Scientists prepare to study solar eclipse with high-altitude aircraft and solar orbiting probes

For the millions of people across North America who will experience a total solar eclipse on April 8, it will be a spectacular spectacle – a chance to see the moon completely obscuring the face of the sun.

But for scientists, it’s a rare opportunity to study Earth, the moon and the sun “in completely different ways than we normally do,” said NASA deputy administrator Pam Melroy.

One of the agency’s main priorities will be to look at the sun’s outer atmosphere, or corona, which is not normally visible because the star is too bright. During a total solar eclipse, the corona appears faintly swirling around a bright star when the moon blocks light from the sun’s surface.

“There are things happening with the corona that we don’t fully understand, and the eclipse gives us a unique opportunity to collect data that could provide insights into the future of our star,” Melroy said at a briefing last week.

Scientists are interested in the corona because it plays a central role in transferring heat and energy into the solar wind, the continuous stream of charged particles released from the sun’s outer atmosphere. The solar wind ebbs and flows, occasionally shooting high-powered solar flares into space. These can hit the Earth with electromagnetic radiation, which can cause radio blackouts and knock out power grids.

Amir Caspi, a solar astrophysicist at the Southwest Research Institute in Boulder, Colorado, has installed an instrument in the nose of the WB-57 aircraft that will study the sun’s atmosphere as the plane chases the eclipse.

It’s a golden opportunity, he said, since even the special telescopes that can block out starlight, called coronagraphs, have limitations.

“A total solar eclipse is like nature’s perfect coronagraph,” he said. “The moon comes between us and the sun, and it’s just the right size in the sky to block out the sun’s disk but not much more.”

Caspi will focus on trying to understand the origin of the solar wind. It also hopes to gather clues about a long-standing mystery: why the corona is millions of degrees hotter than the surface of the sun.

He pioneered this method of imaging the sun’s corona in 2017, during the last total solar eclipse to cross the continental US

“We didn’t know what we were going to get,” he said. “He was picking a nail for quite some time, and then we got some great data. I could see it coming down from the live satellite feed.”

The WB-57 plane can fly at an altitude of 60,000 feet, well above any clouds and high enough that the Earth’s atmosphere will not affect the observations as much.

Many researchers plan to collect data about the sun’s atmosphere from other vantage points during the eclipse, including from space.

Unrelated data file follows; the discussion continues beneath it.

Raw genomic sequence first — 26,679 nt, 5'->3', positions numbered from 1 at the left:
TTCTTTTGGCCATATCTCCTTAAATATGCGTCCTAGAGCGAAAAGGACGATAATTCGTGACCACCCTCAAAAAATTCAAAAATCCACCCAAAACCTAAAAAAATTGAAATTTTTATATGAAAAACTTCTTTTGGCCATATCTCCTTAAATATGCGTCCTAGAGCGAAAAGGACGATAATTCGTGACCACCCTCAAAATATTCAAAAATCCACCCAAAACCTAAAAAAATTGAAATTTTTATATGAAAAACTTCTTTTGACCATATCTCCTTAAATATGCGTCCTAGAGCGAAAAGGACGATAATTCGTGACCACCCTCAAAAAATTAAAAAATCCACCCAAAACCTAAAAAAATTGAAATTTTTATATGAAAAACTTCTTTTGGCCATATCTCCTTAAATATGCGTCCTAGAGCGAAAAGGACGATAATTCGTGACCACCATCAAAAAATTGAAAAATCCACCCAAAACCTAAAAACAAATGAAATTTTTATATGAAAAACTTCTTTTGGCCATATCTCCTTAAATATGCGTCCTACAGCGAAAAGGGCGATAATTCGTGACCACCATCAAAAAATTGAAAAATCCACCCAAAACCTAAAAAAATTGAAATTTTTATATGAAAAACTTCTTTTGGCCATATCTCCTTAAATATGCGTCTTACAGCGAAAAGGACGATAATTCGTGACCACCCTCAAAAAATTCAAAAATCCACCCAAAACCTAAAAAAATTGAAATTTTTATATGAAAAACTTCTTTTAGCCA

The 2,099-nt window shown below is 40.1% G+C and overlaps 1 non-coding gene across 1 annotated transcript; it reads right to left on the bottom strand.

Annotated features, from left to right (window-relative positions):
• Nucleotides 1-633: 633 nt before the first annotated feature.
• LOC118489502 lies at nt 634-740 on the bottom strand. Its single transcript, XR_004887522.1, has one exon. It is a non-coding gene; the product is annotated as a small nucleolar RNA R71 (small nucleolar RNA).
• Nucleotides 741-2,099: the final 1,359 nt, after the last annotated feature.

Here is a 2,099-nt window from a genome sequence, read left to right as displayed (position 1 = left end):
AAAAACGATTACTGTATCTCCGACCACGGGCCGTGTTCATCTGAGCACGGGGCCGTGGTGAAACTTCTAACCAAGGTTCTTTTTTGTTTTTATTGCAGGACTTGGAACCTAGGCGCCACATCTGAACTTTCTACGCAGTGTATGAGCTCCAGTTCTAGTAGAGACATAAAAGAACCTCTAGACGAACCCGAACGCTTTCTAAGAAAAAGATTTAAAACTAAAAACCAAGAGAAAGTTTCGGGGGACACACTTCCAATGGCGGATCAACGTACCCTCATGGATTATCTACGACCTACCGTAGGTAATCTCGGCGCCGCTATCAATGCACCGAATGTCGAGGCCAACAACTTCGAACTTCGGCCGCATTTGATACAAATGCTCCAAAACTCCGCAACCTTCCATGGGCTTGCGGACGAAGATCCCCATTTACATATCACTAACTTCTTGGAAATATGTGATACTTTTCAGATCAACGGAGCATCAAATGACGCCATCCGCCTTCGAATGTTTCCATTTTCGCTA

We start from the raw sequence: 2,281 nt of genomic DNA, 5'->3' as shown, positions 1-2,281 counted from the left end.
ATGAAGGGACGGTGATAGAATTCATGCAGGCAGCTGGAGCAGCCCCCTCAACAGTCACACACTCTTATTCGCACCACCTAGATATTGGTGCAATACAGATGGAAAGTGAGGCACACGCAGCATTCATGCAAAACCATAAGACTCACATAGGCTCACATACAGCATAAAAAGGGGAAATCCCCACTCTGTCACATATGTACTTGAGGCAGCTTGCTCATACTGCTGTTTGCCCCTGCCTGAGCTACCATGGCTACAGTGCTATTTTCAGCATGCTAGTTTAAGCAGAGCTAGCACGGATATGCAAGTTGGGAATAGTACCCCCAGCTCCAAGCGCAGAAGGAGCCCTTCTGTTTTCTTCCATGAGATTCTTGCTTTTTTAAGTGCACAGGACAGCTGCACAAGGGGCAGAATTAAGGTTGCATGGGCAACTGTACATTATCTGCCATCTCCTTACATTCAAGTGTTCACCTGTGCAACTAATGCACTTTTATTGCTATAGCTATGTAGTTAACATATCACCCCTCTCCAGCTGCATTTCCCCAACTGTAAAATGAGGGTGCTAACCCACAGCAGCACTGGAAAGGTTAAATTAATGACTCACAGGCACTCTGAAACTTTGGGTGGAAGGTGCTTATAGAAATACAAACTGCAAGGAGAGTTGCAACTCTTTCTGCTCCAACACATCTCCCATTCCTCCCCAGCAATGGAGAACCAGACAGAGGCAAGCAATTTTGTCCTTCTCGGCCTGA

Several spacecraft, including NASA’s Parker Solar Probe, will train their eyes on the sun during the celestial event. The probe was launched in 2018, so it was not available to study the 2017 solar eclipse.

In 2021, the Parker probe became the first spacecraft to fly through the corona, and it has since flown more than a dozen close approaches to the sun. Due to the timing of its orbit, the probe will not be in close proximity on April 8. But it will be close enough to the sun to measure and image the solar wind as the charged particles stream by, according to Parker’s Nour Raouafi. Solar Probe project scientist and astrophysicist at the Johns Hopkins Applied Physics Laboratory.

In addition, a European Space Agency spacecraft, called Solar Orbiter, will be orbiting almost directly above the Parker Solar Probe at the time of the eclipse. Together, the observatories will deploy a team to obtain data about the sun’s atmosphere and solar wind.

“It’s one of the rare occasions that these two spacecraft come so close to each other,” Raouafi said. “So, we’re going to have a lot of synergies between them, between all the observing that we’ll do during the eclipse from Earth, which is completely, completely unprecedented.”

The sun is climbing toward a peak in its roughly 11-year cycle of activity, expected in 2025. That means the Parker Solar Probe will have a front-row seat to any eruption from the sun.

There are no guarantees that such outbursts will occur during the eclipse, but Raouafi said measurements of the solar wind from space will still be critical to understanding the effects of solar activity on Earth.

“These are the drivers of space weather, and the probe is probably the best tool we have out there, the best spacecraft mission we have there, to help us understand that,” he said. “And the way to do it? We hope the sun will put on the biggest show it can produce.”

Even for nonscientists, the temporary hold of darkness on evening skies along the so-called path of totality will be an unusual experience.

“I remember the first time I learned that it’s a very rare thing – that our moon just happens to be the right size and distance to create this effect here on Earth,” said Melroy. “It really is a miracle for our universe.”

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